With aged care homes facing “extreme pressure” from the Omicron wave, one has resorted to testing only some of its staff due to large shortfalls in government-supplied rapid antigen tests.
The NSW provider said workers, visitors and contractors had checked in thousands of times into one of its homes in the past month.
But testing all of them was difficult when the government had supplied enough RATs to cover one-third of those entries.
Faced with paying $25,000 a week to make up the RAT shortfall, the aged care home is instead only testing people who aren’t wearing full personal protective equipment including N95 masks and face shields.
“The risk of them passing COVID to a resident is extremely low due to all the coverings,” one of the provider’s managers, who requested anonymity, said.
“If they are symptomatic, they don’t come to work.”
Wholesale rapid antigen tests are currently selling for $11 to $15 while PPE costs have also risen up to 95 per cent.
“If you don’t have funds in the bank, you will be forced to close at some point,” the manager said.
Industry body Leading Age Services Australia (LASA) said providers around the country were struggling with PPE and RAT supplies, the cost of disease prevention measures and then the cost of trying to stop an outbreak.
That was on top of ongoing worker fatigue and frustration, and trying to find replacement staff to fill shifts.
“Many providers are reporting a real sense of crisis on the frontline,” LASA chief executive Sean Rooney said on Friday.
“What we’re left with is a system under extreme pressure, relying on a small number of really dedicated people.”
While the government says three million rapid antigen tests are being delivered to aged care facilities next week, adding to seven million already sent, Rooney said supply remained unstable, insecure and inadequate.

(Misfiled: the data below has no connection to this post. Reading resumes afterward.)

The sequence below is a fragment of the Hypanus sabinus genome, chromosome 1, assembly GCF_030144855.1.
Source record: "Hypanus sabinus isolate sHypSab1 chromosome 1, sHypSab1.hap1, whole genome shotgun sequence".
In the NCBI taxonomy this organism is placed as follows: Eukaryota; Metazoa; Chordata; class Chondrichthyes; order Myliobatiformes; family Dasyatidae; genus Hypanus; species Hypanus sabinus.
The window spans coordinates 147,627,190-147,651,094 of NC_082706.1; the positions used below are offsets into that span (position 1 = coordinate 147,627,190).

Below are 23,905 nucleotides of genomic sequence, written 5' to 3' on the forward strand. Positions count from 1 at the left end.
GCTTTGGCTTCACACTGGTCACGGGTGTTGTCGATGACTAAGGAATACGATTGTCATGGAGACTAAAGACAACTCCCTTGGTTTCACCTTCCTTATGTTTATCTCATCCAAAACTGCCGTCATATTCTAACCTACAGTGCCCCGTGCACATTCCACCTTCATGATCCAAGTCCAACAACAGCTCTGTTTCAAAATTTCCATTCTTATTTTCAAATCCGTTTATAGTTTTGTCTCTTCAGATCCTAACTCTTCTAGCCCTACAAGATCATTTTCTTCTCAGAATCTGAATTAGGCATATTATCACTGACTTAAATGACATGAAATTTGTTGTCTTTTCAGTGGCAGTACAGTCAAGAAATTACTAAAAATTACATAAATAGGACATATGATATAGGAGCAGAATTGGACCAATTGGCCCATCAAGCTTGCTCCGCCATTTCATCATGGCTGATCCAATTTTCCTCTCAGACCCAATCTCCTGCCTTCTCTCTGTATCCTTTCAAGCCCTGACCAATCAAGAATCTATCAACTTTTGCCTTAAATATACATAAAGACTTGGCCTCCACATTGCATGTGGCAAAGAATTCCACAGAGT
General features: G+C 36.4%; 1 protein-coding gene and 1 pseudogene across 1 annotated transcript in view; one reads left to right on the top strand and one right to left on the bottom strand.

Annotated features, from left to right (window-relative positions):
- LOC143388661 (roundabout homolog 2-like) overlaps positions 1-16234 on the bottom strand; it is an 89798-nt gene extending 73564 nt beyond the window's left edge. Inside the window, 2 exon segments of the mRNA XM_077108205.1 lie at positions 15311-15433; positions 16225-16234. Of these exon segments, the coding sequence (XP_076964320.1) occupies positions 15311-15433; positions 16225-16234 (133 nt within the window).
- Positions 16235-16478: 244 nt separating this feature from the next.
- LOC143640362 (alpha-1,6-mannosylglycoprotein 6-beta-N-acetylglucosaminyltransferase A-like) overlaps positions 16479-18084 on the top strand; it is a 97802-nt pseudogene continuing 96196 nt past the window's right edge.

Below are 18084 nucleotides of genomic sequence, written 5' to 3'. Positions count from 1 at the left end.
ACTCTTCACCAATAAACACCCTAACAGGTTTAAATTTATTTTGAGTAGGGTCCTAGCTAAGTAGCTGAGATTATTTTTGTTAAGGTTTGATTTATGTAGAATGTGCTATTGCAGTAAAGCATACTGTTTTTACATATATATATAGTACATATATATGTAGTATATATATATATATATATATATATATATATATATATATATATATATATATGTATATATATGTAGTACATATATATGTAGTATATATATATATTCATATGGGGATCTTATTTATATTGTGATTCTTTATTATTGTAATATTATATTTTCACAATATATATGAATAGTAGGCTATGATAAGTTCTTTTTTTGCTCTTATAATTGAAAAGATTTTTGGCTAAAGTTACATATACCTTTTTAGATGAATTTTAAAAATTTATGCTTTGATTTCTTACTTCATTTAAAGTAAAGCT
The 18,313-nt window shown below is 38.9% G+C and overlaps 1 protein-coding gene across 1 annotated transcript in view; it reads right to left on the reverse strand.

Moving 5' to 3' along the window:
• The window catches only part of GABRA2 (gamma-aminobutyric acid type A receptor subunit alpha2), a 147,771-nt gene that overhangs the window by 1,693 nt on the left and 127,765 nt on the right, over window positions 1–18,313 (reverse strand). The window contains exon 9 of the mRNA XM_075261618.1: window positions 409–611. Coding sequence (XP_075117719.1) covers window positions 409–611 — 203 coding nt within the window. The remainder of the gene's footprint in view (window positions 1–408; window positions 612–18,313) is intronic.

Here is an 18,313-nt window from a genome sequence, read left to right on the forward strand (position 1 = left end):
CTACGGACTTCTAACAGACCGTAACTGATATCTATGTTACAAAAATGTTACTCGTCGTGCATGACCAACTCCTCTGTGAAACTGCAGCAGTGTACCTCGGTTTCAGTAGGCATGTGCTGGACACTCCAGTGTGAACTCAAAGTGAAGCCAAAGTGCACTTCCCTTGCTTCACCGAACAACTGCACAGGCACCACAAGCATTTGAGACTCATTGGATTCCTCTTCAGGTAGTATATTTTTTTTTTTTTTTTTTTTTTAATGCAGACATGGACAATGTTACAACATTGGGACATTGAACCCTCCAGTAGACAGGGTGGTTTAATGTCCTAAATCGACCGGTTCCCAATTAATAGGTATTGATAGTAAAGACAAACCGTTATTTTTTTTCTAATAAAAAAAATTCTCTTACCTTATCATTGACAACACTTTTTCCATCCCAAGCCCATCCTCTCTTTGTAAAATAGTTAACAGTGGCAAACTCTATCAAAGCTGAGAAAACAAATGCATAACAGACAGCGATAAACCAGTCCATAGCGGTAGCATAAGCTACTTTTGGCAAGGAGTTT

He pointed to an instance of a home with 80 residents and 140 staff being given 50 tests by federal authorities.
“What are 50 tests going to do? That would be gone in a morning and you still haven’t covered every resident,” Rooney said.
Aged care providers and unions last week made a united call for guaranteed PPE and RAT supply, defence force personnel to provide emergency support and assistance to nursing homes and for improved payments for exhausted frontline staff.
Conversations with the government were ongoing “but it’s urgent and we can’t wait”, Rooney said.
“Every day we’re seeing more infections and sadly, in aged care homes, we’ve seen rising numbers of fatalities.”
About one-third of the COVID-19 deaths in Australia in 2022 have occurred in residential aged care, with 200 deaths in NSW facilities alone.
More than half of all NSW aged care homes and 1200 nationwide are battling outbreaks, according to data released last week.
Aged Care Minister Greg Hunt and Aged Care Services Minister Richard Colbeck referred questions to the federal health department.
A department spokeswoman acknowledged it had been a difficult time for residents and families, amid an unprecedented rise in outbreaks at facilities driven by community cases.
“The strongest predictor of cases in aged care are high case numbers in the community – through staff exposures in the community, residents leaving the facility and visitors entering,” she said.
The government was prioritising the distribution of PPE and RATs to residential aged care facilities with a COVID-19 outbreak or exposure, she said, processing orders based on urgency.
Facilities facing an outbreak can also source their own commercial supply and claim the cost of RATs.
“Aged care providers can seek reimbursement of eligible costs associated with managing the outbreak, including RAT kits through the Aged Care Support Program Extension Grant,” she said.
Vaccine providers are also being asked to prioritise homes with outbreaks, to deliver third-dose boosters.